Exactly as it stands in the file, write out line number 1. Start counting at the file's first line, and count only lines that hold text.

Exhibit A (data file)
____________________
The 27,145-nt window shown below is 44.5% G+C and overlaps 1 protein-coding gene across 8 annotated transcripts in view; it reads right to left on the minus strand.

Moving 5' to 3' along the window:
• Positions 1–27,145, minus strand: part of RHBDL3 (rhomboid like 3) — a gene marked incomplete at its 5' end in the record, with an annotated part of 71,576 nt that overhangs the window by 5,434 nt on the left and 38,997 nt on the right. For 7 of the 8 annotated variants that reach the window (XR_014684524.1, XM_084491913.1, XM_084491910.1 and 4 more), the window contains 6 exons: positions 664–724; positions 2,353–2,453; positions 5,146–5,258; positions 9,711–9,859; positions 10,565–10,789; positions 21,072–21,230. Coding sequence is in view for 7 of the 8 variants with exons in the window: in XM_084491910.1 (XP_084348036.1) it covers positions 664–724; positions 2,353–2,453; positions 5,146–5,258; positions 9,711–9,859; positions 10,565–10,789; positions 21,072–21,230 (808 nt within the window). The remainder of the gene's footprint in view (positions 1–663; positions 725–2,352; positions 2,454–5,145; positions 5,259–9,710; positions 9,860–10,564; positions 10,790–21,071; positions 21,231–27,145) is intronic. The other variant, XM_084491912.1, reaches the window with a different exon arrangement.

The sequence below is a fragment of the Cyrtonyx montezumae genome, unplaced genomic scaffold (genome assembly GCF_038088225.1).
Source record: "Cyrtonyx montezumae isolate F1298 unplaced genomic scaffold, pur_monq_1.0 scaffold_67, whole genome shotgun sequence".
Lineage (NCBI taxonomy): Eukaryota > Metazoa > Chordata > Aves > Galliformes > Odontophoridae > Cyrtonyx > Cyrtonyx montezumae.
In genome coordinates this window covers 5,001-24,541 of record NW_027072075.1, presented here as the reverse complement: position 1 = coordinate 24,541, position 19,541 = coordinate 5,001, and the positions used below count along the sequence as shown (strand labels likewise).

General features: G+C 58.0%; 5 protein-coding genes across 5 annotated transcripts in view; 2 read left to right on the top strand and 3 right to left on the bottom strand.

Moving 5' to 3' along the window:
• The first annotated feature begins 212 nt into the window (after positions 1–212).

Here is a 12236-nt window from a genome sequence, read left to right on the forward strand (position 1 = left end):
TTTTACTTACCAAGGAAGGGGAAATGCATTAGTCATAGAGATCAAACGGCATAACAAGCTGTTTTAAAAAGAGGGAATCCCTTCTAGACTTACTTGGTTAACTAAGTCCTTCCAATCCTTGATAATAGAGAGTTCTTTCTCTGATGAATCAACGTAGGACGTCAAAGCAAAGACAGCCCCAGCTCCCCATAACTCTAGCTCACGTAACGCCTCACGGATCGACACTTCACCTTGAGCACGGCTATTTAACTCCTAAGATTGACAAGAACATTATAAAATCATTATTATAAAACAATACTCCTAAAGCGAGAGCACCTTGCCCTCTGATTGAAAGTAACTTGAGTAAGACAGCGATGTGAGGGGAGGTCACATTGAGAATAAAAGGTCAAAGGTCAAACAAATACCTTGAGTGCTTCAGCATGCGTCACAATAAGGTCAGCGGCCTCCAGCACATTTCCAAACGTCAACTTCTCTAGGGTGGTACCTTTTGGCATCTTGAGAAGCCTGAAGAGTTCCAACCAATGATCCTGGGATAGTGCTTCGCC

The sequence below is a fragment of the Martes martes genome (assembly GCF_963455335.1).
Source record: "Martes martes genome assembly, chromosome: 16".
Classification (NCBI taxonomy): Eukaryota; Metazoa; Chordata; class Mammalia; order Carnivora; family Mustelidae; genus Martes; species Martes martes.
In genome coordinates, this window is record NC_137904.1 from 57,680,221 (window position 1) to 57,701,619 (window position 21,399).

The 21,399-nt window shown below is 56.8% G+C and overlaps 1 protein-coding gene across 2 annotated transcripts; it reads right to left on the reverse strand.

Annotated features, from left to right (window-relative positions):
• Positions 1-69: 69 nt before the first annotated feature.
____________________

The 27,145-nt window shown below is 44.5% G+C and overlaps 1 protein-coding gene across 8 annotated transcripts in view; it reads right to left on the minus strand.